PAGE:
Community pharmacy experiential placement: Comparison of preceptor and student perspectives in an Australian postgraduate pharmacy programme


  • Jasmina Fejzic School of Pharmacy, Griffith University, Gold Coast Campus, Queensland & Griffith Health Institute, Research Centre for Clinical and Community Practice Innovation
  • Amanda Henderson Princess Alexandra Hospital, Queensland & Griffith University, Queensland
  • Nerida A Smith Australian Institute for Suicide Research and Prevention, Griffith University, Queensland
  • Amary Mey School of Pharmacy, Griffith University, Gold Coast Campus, Queensland


Work-Integrated/Experiential Learning, Community Pharmacy Placements, Preceptors, Preceptor Training, Students, Support Needs


Background: Community Pharmacy Placements are an integral component of the pharmacy curriculum. Their success relies heavily on the willingness and capability of pharmacists to precept.

Aims: To explore community pharmacy preceptors’ perceptions about factors that assist them facilitate student learning, and the corresponding pharmacy students’ perception of their experiential learning.

Method: Preceptors (n=75) and their preceptees (n=83) were asked to complete anonymous surveys immediately following the placement. Descriptive statistics were conducted on surveys returned [53 preceptors, 51 students].

Results: Preceptors positively rated support from the University and their teams. Students rated their experiential placement as productive. Preceptors indicated difficulty preceptoring in busy and complex situations.

Conclusion: Placements are valuable for preceptees. Preceptors are supported through information provided by the University, however guidance could be provided around managing students in complex and difficult situations. Quality pharmacy preceptor guidance should ensure continuation of positive learning experiences for students. 

Author Biography

Amanda Henderson, Princess Alexandra Hospital, Queensland & Griffith University, Queensland

Nursing Director (Education), Nursing Practice Development Unit & Professor, School of Nursing and Midwifery, Griffith University


Australian Pharmacy Council (2009) Accreditation Standards. Canberra: APC.

Billett, S. (2003) Guiding vocational learning. Sydney: Allen & Unwin.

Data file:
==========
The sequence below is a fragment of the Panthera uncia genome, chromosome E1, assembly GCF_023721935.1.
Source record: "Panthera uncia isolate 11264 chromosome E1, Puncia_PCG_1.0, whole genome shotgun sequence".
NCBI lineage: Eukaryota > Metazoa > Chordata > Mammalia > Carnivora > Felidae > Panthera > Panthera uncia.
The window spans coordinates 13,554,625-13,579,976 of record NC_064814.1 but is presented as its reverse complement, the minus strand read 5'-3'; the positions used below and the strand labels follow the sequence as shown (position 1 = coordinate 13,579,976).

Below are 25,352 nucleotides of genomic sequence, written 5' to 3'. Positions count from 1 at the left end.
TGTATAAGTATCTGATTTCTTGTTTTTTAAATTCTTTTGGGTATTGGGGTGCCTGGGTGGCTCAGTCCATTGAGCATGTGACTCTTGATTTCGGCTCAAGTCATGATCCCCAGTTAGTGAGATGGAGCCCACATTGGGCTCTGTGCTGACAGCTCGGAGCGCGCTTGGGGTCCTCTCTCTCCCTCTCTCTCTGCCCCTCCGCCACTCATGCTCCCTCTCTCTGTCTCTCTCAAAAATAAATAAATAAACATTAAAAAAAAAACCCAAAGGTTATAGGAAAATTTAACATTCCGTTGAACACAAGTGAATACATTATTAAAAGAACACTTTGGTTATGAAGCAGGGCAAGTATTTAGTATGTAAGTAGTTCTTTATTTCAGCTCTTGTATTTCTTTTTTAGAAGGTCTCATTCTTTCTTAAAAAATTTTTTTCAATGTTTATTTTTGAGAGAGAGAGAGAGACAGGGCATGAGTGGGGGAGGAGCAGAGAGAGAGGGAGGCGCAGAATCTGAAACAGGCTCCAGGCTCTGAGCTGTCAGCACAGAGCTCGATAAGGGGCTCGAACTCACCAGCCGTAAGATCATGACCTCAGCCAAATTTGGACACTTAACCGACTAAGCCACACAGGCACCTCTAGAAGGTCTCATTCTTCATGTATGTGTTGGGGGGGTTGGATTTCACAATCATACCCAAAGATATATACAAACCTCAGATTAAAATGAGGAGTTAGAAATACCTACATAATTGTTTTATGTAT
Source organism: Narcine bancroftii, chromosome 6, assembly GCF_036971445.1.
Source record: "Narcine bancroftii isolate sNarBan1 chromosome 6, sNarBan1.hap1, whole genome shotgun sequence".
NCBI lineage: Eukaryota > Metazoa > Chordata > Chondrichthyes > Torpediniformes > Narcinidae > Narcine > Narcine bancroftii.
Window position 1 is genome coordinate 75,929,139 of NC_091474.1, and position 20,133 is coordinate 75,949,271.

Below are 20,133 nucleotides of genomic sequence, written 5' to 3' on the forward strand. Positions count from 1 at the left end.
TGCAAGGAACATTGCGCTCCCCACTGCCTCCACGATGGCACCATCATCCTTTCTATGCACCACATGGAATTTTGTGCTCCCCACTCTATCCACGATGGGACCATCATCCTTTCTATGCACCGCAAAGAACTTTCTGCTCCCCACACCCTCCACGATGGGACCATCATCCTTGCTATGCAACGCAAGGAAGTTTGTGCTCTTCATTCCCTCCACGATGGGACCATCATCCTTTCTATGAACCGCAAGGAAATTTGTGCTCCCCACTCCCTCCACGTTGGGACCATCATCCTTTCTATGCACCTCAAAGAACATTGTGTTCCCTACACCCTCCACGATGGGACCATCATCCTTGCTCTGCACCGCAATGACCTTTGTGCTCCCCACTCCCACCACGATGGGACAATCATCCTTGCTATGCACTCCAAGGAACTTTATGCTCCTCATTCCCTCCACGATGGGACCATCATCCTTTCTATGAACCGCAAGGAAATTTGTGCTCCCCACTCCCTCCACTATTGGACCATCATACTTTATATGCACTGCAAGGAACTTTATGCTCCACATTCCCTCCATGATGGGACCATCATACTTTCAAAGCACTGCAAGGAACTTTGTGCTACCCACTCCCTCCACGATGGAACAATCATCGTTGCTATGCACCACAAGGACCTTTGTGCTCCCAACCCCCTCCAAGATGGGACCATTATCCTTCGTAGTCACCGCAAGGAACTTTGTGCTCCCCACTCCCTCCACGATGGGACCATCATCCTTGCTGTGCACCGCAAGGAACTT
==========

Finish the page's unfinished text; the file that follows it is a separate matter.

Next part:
DOHA (2008) Australian Government Department of Health and Ageing (DoHA): Analysis Of Secondary Data To Understand Pharmacy Workforce Supply - Initial Supply Report, Canberra.

Egan, T. & Jaye, C. (2009) Communities of clinical practice: the social organization of clinical learning. Health: An Interdisciplinary Journal for the Social Study of Health, Illness and Medicine, 13, 107 –125.

Henderson, A., Alexander, H., Haywood, A., Stapleton, P., Cooke, M., Patterson, E., Dalton, M. & Creedy, D. (2010) Promoting and providing expert guidance in work-intensive clinical settings. Vocations and Learning, 13, 141-150.

Henderson, A., Creedy, D. K., Cooke, M. & Walker, R. (2010) Modification of a student feedback tool that provides feedback to staff in clinical contexts. Journal of Clinical Nursing, 19, 2936–2938.

Henderson, A., Eaton, E., & Burmeister, L. (2012) Development and preliminary validation of a tool to measure nurses' support for facilitating the learning of others, International Journal of Nursing Studies, 49(8), 1013-1016.

Marriott, J., Taylor, S., Simpson, M., Bull, R., Galbraith, K., Howarth, H., Leversha, A., Best, D. & Rose, M. (2005) Australian national strategy for pharmacy preceptor education and support. Aust J Rural Health, 13, 83–90.

Owen, S., Ryan, G., Woulfe, J., Mckauge, L. & Stupans, I. (2011) Collaborative development of an online pharmacy experiential learning database Australasian Journal of Educational Technology, 27, 1069-1081.

Rodger, S., Webb, G., Devitt, L., Gilbert, J., Wrightson, P. & Mcmeeken, J. (2008) Clinical Education and Practice Placements in the Allied Health Professions: An International Perspective. Journal of Allied Health, 37, 53-62.

Schafheutle E, Hassell K, Ashcroft D.M. & Hall, J. (2010) Learning professionalism through practice exposure and role models. The Pharmaceutical Journal, 285, 164-65.

Schoonbeek, S. & Henderson, A. (2011) The journey of building a learning culture. Journal of Continuing Education in Nursing, 42, 43-48.

Stupans I, Mckauge, L. & Owen, S. (2011) Indicators of a quality clinical placement in pharmacy: Stakeholder perspectives. Journal of Pharmacy Practice and Research, 41, 118-121.

Walker, R., Henderson, A., Cooke, M. & Creedy, D. (2011) Impact of a learning circle intervention across academic and service contexts on developing a learning culture. Nurse Education Today, 31, 378-382.

Yonge, O., Krahn, H., Trojan, L., Reid, D. & Hasse, M. (2002) Supporting preceptors. Journal for Nurses in Staff Development, 18, 73-77.




How to Cite

Fejzic, J., Henderson, A., Smith, N. A., & Mey, A. (2013). Community pharmacy experiential placement: Comparison of preceptor and student perspectives in an Australian postgraduate pharmacy programme. Pharmacy Education, 13. Retrieved from



Research Article